"Given what's happening in Arizona now it's crucial for us to speak out and denounce what's happening," said Veronica Mendez, a Workers Interfaith Network organizer in Minneapolis, where there's also a Saturday rally. "We all have the same hopes and goals."

Immigrant rights organizer Salvador Reza of the group Puente said people from across Arizona - including immigrants and nonimmigrants - plan to stand up against the recent passage of the law, which requires authorities to question people about immigration status if there is reason to suspect they're in the country illegally.

Political action and immigrant rights groups, college students, laborers and others are expected to gather at the Capitol.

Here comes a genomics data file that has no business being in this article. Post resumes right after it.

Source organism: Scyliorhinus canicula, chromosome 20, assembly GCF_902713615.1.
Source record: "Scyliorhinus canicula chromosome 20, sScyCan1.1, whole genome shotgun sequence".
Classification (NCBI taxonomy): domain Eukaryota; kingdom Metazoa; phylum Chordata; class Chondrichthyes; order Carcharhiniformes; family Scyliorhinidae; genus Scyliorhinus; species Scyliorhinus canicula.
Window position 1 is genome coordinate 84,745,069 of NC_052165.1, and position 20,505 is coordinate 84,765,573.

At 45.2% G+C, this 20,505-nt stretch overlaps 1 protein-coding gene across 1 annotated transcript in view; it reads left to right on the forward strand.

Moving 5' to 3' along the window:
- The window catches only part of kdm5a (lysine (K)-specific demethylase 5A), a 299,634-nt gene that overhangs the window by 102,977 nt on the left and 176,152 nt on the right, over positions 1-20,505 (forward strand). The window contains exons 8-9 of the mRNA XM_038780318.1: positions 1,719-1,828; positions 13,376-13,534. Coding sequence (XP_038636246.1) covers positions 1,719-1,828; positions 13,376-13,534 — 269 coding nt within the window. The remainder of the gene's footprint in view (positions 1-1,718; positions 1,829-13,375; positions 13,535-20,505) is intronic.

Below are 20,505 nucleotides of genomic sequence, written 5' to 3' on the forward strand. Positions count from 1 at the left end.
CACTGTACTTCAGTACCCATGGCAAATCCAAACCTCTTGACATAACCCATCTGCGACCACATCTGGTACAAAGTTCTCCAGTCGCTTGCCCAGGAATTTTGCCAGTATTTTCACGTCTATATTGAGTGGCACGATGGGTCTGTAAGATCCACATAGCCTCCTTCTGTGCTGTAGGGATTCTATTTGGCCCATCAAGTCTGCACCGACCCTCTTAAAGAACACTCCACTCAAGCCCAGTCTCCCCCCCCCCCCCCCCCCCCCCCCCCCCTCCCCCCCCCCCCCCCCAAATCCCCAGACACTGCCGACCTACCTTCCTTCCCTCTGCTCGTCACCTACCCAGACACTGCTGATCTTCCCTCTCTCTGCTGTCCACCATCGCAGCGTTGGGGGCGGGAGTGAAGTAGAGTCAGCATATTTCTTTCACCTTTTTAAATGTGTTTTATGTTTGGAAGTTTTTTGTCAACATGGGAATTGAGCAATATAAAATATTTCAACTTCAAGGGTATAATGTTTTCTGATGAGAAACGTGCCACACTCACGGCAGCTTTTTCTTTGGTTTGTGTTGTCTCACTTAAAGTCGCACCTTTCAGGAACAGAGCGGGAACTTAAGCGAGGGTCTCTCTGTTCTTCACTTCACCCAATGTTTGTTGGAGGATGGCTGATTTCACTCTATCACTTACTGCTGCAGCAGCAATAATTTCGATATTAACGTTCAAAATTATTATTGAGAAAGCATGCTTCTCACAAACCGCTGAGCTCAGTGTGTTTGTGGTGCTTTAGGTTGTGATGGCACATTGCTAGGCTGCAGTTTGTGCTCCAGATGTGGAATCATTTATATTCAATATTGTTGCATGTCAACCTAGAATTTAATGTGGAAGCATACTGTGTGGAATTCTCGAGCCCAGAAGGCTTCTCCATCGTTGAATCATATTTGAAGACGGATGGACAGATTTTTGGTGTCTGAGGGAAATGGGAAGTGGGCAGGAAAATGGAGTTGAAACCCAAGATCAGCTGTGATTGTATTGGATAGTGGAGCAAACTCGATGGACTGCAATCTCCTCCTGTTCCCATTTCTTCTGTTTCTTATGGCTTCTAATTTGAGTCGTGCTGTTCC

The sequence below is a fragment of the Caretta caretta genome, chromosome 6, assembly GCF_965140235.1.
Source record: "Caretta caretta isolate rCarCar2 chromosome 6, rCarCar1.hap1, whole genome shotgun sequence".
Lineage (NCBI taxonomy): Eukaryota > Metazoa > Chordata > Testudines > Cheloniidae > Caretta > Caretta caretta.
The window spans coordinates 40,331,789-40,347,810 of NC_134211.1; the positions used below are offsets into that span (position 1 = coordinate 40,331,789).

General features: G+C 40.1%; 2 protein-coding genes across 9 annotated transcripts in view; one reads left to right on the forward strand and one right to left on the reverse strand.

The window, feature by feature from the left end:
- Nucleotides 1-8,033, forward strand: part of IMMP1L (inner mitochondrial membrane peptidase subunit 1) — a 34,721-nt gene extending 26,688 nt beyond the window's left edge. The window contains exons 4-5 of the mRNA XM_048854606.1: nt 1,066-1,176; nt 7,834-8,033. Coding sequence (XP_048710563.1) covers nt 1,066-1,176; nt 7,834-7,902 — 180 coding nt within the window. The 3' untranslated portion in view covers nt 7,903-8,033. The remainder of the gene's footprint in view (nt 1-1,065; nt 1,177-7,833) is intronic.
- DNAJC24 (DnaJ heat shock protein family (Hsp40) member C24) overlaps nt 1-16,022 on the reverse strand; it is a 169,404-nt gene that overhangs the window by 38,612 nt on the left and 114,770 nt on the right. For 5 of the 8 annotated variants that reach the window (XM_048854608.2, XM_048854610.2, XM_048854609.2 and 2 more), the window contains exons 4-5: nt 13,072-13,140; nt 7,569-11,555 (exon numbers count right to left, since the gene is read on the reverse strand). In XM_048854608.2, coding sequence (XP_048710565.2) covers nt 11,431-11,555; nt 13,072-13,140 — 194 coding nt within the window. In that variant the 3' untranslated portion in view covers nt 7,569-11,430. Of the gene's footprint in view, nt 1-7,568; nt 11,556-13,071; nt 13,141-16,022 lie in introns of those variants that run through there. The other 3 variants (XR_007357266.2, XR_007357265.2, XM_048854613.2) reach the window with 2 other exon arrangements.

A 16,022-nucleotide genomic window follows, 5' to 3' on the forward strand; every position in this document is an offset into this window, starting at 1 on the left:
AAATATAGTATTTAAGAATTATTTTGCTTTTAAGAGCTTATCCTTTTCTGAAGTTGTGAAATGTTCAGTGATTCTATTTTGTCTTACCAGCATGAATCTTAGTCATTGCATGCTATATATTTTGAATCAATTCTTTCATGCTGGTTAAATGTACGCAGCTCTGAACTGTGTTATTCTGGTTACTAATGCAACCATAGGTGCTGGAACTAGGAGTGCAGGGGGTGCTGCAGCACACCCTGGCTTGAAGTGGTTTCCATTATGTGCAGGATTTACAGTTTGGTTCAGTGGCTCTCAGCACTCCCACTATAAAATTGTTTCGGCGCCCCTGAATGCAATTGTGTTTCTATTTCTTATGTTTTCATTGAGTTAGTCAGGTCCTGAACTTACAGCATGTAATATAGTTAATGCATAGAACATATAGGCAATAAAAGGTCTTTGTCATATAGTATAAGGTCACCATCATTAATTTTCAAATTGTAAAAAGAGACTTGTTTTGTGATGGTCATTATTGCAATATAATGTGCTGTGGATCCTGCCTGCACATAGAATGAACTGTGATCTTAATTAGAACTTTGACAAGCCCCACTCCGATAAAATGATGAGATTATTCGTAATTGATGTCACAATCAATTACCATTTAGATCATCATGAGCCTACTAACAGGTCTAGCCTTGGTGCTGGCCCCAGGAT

Reza said he expects several thousand people.

"There's going to be people all day long," with young people rallying at the Capitol Saturday morning, some coming in from California, Reza said.

As part of the rally at the Capitol, a town hall meeting is planned to gauge what people want and how they want their politicians to handle the new immigration enforcement law.

Paul Teittelbaum, an organizer with the Tucson May 1st Coalition, told The Associated Press the march and rally will focus on the new law.

"This year does have special significance here in Arizona because of the racist, anti-immigrant bill," Teittelbaum said.

"What we demand is the repeal of (the law). And what we demand is the end of the militarization of the border and the criminalization of immigrant workers," he said.

Rally organizers in Phoenix said they want President Barack Obama to intervene in Arizona and issue an executive order asserting the federal government's exclusive control over immigration laws.